But this is creating a wee problem for everyone. You see, Republicans are loudly proclaiming right now that they want to eliminate the part of the law that forces everyone to buy insurance. But that’s exactly the part of the law that insurance companies like. In fact, they want to see it strengthened. At the same time, they want to get rid of the popular parts of the law that keep insurance companies from figuring out ways to screw patients. But those are the provisions that Republicans say they’ll keep if we turn over Congress to them.

And yet, the insurance companies are massively funding Republicans this cycle anyway. Why would that be? It’s almost as if they’re sure that Republicans are just blowing campaign smoke and will support their agenda once they’re safely in office. They’re so sure, in fact, that they’re willing to put their money where their mouths are to the tune of millions of dollars.

So which do you believe? Republican mouths or insurance industry money? Decisions, decisions…..

Lets see Kevin, the Democrats passed a bill requiring every American with two nickles to rub together to give one of them to a health insurance company and the Republicans say they want to repeal it so you think we should . . . trust the Democrats?

WTF?

I mean seriously, WHAT THE FUCK???

Seems to me I recall that the health insurance companies donated to Obama early and often, along with the Wall Street bankers, BP, and the rest of the malefactors of great wealth. And wasn’t it just yesterday that the DNC was bragging about how much money they were raking in?

Let’s not forget Stupak-Pitts and Executive Order 13535 either.

You want to know the worst part? Kevin Drum GETS PAID TO WRITE THAT DRIVEL!

I remember when Mother Jones was a liberal publication, not another propaganda outlet shilling for the DINOcrats.


Put down the Kool-aid and step away from the punchbowl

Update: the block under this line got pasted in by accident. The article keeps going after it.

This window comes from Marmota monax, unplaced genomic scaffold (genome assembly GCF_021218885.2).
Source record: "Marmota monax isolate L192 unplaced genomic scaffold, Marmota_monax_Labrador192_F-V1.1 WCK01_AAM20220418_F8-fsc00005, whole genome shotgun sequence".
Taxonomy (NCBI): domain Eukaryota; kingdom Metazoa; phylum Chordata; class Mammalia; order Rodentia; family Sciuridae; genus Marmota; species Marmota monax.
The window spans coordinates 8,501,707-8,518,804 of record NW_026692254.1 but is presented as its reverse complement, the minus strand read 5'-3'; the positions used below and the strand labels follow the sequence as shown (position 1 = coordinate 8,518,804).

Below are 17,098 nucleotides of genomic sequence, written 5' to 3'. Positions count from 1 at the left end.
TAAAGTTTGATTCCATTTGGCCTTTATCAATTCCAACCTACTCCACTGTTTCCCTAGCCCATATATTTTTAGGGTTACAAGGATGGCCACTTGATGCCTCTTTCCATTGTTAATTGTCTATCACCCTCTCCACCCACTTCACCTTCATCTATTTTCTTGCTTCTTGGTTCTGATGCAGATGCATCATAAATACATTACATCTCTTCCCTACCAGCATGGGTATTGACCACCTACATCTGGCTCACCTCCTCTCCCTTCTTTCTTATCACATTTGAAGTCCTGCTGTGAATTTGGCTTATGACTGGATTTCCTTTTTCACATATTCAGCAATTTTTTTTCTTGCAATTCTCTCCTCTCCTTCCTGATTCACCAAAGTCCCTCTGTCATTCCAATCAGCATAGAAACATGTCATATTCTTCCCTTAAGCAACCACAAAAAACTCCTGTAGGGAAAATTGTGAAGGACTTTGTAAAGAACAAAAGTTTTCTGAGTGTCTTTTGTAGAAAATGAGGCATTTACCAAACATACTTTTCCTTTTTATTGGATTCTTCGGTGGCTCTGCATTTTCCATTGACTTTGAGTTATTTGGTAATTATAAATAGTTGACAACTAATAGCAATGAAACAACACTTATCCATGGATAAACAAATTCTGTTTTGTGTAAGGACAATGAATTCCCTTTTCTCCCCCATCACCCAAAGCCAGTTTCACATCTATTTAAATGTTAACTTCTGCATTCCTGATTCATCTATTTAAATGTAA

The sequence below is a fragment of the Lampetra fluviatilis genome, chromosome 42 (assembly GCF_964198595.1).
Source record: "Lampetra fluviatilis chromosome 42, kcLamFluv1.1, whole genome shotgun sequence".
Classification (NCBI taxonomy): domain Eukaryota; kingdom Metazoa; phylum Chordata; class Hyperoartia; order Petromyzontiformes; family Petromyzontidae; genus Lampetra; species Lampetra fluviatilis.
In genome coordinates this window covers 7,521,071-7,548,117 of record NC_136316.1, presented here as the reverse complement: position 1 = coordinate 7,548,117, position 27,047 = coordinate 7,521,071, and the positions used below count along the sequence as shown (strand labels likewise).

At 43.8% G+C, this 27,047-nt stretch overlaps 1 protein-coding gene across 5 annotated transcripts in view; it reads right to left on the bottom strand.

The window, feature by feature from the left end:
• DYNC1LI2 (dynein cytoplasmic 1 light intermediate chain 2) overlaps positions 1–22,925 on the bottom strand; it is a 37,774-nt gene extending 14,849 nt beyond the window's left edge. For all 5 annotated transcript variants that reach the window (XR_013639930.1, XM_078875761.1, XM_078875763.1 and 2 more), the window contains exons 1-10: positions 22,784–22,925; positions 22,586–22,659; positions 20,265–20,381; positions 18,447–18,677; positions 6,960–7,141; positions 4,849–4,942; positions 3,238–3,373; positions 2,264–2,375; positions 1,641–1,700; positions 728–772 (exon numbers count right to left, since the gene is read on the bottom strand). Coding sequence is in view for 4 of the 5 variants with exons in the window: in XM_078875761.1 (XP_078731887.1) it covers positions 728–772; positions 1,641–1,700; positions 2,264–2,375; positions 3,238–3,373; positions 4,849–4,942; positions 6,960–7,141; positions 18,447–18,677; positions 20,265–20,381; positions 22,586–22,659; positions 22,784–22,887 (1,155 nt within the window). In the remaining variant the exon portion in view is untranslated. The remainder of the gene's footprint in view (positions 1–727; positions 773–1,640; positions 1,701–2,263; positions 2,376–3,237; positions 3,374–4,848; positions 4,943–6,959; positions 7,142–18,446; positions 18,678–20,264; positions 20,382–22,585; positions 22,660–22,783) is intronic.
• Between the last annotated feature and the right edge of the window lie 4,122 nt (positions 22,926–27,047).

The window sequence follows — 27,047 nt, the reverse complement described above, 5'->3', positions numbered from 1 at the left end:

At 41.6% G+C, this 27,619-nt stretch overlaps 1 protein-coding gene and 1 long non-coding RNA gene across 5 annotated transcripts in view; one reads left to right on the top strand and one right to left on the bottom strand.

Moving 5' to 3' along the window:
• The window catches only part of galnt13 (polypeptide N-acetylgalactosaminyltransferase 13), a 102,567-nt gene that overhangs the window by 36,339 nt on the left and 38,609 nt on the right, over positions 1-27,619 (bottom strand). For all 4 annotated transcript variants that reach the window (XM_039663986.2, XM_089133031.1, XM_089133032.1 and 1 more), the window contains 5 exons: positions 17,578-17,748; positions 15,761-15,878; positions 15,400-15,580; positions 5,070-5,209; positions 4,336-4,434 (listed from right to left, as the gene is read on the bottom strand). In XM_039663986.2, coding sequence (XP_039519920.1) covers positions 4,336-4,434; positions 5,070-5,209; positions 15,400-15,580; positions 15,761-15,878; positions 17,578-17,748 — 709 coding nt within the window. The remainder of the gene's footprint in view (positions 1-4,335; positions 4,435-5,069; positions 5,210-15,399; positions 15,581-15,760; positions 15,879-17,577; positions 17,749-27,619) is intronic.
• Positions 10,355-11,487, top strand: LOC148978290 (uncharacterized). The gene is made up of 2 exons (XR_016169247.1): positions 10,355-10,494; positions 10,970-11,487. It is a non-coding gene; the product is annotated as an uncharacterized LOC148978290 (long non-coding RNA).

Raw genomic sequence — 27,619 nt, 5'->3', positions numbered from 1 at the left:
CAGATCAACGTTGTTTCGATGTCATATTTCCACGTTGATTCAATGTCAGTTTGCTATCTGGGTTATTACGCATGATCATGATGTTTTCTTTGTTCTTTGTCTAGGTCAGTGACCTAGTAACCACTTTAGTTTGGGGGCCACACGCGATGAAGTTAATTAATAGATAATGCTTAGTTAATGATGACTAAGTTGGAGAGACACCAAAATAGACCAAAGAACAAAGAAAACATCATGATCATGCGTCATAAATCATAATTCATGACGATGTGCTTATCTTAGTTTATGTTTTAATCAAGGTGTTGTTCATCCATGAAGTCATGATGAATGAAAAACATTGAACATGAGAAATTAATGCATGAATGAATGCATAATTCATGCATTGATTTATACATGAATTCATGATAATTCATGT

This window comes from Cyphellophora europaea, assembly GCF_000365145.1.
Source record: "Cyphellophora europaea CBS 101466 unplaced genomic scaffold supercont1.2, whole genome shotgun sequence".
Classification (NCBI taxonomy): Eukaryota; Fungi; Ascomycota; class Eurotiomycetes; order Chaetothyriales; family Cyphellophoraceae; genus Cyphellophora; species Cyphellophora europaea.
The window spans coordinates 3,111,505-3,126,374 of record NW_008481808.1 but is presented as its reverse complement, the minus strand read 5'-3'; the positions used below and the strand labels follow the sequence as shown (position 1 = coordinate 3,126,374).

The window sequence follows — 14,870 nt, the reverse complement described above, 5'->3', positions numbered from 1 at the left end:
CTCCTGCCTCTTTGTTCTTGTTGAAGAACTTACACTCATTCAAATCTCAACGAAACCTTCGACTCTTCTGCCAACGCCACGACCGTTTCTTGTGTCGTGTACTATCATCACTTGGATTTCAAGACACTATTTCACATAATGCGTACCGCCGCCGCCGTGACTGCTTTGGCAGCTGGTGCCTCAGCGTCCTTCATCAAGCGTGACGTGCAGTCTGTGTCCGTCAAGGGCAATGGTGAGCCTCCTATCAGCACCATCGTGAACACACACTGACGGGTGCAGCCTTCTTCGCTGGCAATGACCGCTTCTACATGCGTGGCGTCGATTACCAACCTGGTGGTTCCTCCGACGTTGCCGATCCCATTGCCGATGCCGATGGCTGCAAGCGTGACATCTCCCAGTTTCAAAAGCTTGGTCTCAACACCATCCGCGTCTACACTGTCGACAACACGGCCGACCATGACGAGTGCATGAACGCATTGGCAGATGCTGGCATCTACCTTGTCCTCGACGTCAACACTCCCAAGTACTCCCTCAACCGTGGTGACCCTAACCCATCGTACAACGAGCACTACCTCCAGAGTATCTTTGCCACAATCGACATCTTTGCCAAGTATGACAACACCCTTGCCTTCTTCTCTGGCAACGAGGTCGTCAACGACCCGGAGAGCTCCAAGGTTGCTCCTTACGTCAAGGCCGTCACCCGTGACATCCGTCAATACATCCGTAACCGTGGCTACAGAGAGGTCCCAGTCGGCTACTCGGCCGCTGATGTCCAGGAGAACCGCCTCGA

Eleanor Clift at Newsweak:

Obama’s background as a community organizer may be hampering him as president. While his supporters still like him, they’re not so sure he has what it takes to bring about the hope and change he promised and excited the base. A community organizer empowers people to do things for themselves, and in government, you have to lead and order and direct, and that’s not Obama’s style, even though Republicans call him autocratic and Rush Limbaugh calls him “Ayatollah Obama.” Obama has had a lot of success in politics and academia, and on the mean streets of Chicago, by reaching consensus, and he expected to apply that life lesson now that he’s at the pinnacle of power, and it didn’t work.

Name one instance where Obama had success by reaching consensus. One. (Getting himself elected doesn’t count)

{{crickets}}

Barack Obama’s job as a community organizer was to get African Americans in Chicago’s South Side registered to vote and to the polls to help Mayor Harold Washington in his battle with the Daley Machine. Now that’s not a bad thing, but it was just a political hack job, not some higher calling.

When Washington died, Obama packed up and left for law school. When he came back he immediately started getting cozy with the Daley Machine.

BTW – Does this mean that being a community organizer is NOT a qualification to be POTUS?